FID represents one of the most integral stages to the delivery of energy projects, with its importance having become more prevalent in the energy industry over the past few years. This critical phase of any project relies on corporate finance decision makers giving the go ahead – or not – for projects to proceed and be executed successfully. It also represents an integral moment for investors to determine the likelihood of success of any projects they choose to back.
With industry analysts expecting the volume of FIDs throughout 2019 to be triple those of 2018, and collective oil and gas volumes – excluding shale and tight oil and gas prospects – equivalent to 46 billion barrels of oil, it is indicative of a flourishing industry.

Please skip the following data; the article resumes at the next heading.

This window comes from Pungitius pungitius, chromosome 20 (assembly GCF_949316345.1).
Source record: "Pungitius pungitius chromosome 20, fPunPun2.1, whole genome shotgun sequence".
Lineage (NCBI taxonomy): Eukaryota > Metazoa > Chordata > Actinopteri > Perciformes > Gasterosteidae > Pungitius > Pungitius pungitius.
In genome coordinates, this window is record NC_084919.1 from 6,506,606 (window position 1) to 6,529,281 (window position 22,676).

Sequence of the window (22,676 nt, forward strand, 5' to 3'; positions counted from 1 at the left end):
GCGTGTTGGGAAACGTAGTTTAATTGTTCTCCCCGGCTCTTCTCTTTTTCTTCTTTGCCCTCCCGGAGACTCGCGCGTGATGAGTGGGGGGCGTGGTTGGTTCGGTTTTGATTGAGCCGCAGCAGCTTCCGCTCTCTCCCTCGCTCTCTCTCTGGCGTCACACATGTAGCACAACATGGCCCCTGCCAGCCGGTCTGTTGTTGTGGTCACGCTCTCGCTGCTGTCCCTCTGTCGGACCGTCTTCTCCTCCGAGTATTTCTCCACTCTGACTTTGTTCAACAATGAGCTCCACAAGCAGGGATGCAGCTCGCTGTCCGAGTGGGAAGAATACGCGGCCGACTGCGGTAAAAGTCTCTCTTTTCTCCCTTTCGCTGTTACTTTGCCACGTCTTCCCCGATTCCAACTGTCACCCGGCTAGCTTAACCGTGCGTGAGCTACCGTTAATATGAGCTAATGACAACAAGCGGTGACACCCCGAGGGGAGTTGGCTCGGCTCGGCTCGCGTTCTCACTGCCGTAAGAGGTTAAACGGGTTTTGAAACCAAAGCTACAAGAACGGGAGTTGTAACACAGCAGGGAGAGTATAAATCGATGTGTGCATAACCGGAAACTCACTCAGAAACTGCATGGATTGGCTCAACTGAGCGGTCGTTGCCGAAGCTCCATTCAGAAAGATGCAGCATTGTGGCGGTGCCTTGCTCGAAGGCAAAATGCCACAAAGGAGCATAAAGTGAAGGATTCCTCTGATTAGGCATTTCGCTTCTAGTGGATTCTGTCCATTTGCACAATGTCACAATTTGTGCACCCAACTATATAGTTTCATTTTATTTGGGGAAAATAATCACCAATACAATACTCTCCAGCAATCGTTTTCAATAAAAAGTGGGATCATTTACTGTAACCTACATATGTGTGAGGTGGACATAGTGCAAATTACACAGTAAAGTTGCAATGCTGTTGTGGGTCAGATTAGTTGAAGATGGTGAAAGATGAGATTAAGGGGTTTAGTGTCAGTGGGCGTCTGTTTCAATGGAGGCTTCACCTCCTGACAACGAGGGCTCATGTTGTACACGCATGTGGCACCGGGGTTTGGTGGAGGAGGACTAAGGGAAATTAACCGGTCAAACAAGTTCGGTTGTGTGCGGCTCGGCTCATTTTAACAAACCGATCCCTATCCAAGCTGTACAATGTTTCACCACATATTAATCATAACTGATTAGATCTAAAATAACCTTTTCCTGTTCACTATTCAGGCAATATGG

It raises questions of why such growth is occurring and where.
Rystad Energy, whose research forecasts the aforementioned trebling of FIDs in 2019, identifies a large proportion of FIDs are from offshore deepwater, offshore shelf, and onshore markets. Much of this can be attributed to projects in Africa, Australia, the Middle East, and Russia – regions where a threat of reduced liquified natural gas (LNG) supplies can be expected in the mid-2020s.
Another contributing factor to the growth comes in the form of project delays. Five years ago saw the collapse of oil prices, leading to many operators halting their plans to reassess costs and planning. These delays are now beginning to bear fruit, with a quarter of all FIDs in 2019 relating to delayed projects.
This growth is a positive indicator for energy projects, with contracts running into the billions of pounds likely to be awarded, but getting them approved is a challenge in itself, and leads to assessment of the considerations of energy FIDs.
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